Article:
Tuesday March 1, 2016 1:34 PM
Sometimes it's very hard to write about your favorite movies, because you don't even know where to start. This is certainly the case with The Manchurian Candidate, which is perhaps the greatest spy thriller ever made. There are so many amazing scenes, nuances, new details you notice every time you watch it, that it becomes overwhelming to even figure out a workable entry point, especially when the goal is to write a brief review of the film itself before getting to the goodies that anyone interested in the new Criterion release really cares about in the first place: The A/V transfer and the extras. Chances are, if you're interested in this Blu-ray, you've already seen The Manchurian Candidate, and you might already love it as one of the greatest American films ever made, the way I do.
John Frankenheimer's 1960s output was fearless, where he dealt with grim subject matter with brutal sociopolitical honesty a full decade before American audiences were ready to get into some pretty dark and adult stuff in the 70s. His great 1966 social allegory sci-fi/drama Seconds is so ahead of its time, that I'm not sure contemporary filmmaking as an art form caught up with its go for broke style and narrative approach yet. The Manchurian Candidate stands out as Frankenheimer's clear masterwork, mainly because it was the perfect project for him to meld the various genres and styles he was already an expert in.
It's a tightly paced and wholly unpredictable spy/action/thriller, one that uses the then extremely timely cold war paranoia to weave a timeless and universal story about the terrifyingly immoral and cruel tricks powerful people and countries will use to gain more power. The concept of a soldier (Frank Sinatra, in the best performance of his career) going after a senator's son (Laurence Harvey) who might have been brainwashed to kill a presidential candidate could have easily turned into melodramatic schlock in the wrong hands. But look at the assured and patient way Frankenheimer weaves the mysteries of the story.
The incredibly unsettling scene where soldiers who were kidnapped by the enemy become brainwashed is a marvel of brilliant editing in the way that it cuts back and forth between the real session being watched by sinister men, and the soldiers imagining that they're watching a tea party thrown by a bunch of nice old ladies. The inherent goofiness of that concept is what makes the scene as terrifying as it is, and the fact that Frankenheimer resists the urge to use heightened dramatics or bombastic musical cues once the scene actually becomes disturbingly violent is one of the many reasons why The Manchurian Candidate still stands out as the best example of its genre.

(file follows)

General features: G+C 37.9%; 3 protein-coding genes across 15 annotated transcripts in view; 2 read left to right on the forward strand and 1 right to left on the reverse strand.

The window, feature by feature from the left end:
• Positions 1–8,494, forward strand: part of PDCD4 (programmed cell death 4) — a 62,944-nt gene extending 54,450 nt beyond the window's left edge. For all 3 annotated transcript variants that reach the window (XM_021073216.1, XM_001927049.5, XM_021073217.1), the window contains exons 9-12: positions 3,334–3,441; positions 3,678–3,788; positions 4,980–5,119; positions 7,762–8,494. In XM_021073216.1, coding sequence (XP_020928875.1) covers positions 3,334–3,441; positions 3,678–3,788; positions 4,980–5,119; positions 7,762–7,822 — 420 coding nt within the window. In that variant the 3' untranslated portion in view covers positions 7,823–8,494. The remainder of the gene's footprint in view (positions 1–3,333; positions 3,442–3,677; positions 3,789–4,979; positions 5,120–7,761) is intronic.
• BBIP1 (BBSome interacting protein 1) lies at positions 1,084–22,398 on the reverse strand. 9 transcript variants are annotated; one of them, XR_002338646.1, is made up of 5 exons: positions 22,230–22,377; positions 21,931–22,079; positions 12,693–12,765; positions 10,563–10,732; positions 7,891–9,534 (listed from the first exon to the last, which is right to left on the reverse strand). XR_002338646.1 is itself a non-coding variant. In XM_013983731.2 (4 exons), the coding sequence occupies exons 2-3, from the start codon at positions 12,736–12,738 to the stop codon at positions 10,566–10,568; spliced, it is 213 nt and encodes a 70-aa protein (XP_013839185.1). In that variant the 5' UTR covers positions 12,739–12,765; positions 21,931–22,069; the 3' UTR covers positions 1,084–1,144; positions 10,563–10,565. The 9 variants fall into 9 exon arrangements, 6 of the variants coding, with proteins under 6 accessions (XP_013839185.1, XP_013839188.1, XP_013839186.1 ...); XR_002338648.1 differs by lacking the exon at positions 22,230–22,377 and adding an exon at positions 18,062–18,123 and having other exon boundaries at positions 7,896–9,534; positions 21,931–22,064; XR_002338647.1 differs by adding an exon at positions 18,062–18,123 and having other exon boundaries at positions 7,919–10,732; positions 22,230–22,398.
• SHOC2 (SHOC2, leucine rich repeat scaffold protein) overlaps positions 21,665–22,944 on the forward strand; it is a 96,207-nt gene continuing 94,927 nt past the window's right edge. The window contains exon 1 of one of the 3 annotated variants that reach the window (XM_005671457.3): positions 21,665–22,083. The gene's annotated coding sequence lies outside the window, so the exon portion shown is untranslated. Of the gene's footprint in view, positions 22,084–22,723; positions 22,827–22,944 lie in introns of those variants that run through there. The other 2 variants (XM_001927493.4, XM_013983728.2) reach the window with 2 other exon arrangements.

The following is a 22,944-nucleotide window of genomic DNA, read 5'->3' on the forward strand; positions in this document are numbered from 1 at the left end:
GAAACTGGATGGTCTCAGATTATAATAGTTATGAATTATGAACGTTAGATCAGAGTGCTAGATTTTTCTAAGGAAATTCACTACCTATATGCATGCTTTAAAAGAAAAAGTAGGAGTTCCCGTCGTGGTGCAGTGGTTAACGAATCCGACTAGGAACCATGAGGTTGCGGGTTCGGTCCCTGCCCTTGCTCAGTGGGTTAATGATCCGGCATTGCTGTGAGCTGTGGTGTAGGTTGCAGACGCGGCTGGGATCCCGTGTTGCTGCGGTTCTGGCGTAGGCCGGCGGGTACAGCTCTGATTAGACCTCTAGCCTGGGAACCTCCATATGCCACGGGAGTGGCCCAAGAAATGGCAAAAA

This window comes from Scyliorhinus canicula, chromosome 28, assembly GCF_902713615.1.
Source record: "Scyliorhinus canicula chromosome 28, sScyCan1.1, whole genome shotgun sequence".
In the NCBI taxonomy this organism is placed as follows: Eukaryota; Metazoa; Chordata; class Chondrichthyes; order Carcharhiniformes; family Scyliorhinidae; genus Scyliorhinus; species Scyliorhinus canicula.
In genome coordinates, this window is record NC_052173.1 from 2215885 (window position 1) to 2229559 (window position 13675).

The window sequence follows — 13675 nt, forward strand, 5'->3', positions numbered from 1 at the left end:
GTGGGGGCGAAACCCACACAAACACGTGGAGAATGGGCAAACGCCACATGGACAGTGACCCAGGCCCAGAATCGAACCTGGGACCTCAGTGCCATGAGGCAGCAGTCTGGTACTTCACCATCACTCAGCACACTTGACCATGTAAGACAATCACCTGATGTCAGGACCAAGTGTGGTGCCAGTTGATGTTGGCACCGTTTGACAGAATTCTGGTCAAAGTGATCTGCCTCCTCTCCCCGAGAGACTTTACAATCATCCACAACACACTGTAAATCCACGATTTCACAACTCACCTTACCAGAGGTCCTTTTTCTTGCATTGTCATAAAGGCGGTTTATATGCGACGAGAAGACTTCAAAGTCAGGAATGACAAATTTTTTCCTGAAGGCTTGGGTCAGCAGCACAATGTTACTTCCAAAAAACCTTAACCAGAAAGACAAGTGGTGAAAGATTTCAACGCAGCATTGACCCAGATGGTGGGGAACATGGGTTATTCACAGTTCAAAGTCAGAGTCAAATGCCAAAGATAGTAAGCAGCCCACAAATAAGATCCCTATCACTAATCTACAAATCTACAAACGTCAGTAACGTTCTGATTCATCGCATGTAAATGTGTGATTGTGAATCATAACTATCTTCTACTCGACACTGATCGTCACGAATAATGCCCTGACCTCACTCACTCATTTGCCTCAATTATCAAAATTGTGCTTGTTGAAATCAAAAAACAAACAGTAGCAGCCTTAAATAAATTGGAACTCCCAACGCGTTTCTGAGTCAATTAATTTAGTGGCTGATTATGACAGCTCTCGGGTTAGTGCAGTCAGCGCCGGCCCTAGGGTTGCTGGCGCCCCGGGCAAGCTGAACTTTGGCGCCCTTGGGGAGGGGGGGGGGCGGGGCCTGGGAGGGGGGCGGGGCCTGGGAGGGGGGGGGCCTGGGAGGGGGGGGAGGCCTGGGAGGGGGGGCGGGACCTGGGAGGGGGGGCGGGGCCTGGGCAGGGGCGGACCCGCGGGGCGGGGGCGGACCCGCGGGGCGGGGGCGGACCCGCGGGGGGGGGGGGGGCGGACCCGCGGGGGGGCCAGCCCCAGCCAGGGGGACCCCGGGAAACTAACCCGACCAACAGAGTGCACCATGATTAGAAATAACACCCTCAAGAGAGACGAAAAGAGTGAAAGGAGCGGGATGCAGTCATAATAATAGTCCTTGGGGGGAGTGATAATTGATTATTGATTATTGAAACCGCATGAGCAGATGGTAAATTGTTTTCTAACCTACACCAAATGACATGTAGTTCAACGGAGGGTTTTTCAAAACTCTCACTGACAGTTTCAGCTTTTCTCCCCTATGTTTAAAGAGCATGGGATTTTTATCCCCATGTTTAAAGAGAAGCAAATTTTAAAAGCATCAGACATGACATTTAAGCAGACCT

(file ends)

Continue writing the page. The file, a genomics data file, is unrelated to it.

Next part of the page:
If you've never seen The Manchurian Candidate, don't read any more details about it, and just get your hands on it. And please, stay away from the neutered remake. After you've seen it, I heavily recommend reading Roger Ebert's Great Movies essay about the film:
Now let's get to the goodies that you've been waiting for, the technical details of Criterion's new Blu-ray release. The previous Blu-ray of The Manchurian Candidate wasn't bad, and sported a perfectly serviceable black and white transfer with decent grain and contrast. Criterion's new 1080p transfer from a recent 4K restoration, on the other hand, is absolutely gorgeous and pitch perfect. What's best about this great transfer is how it finds a balance between the distinctly digital look of recent Blu-ray releases and the old school look of a film print with a healthy amount of grain. The transfer looks as clean and crisp as it gets, but the great folks at Criterion don't use a lot of DNR in order to give the film an overtly digital look. Getting a solid representation of The Manchurian Candidate's stark black and white cinematography is essential in its enjoyment, and you won't get any better than Criterion's Blu-ray.
Some of the extras are ported over from the previous Blu-ray and DVD releases, such as an incredibly informative commentary by Frankenheimer, and a brief video of Frankenheimer, Sinatra, and screenwriter George Axelrod getting together in the 80s to discuss the film they obviously poured their souls into. But of course what matters to the fans are the new extras, which include a touching 2015 interview by Angela Lansbury, whose portrayal of a ruthless puppet master politician created one of the most chilling antagonists in film history. The best new extra, however, comes in the form of a new interview with documentary filmmaker Errol Morris, whose passion for The Manchurian Candidate shines through as he discusses the real life political legacy of the film.
Criterion once again knocks it out of the park with a new home video release of yet another timeless classic. Fans of Frankenheimer's masterpiece are highly urged to spend their hard-earned money on this Blu-ray. You won't be disappointed. Either buy it, or go play a game of solitaire.
The Manchurian Candidate will be available on DVD and Blu-ray by Criterion on March 15: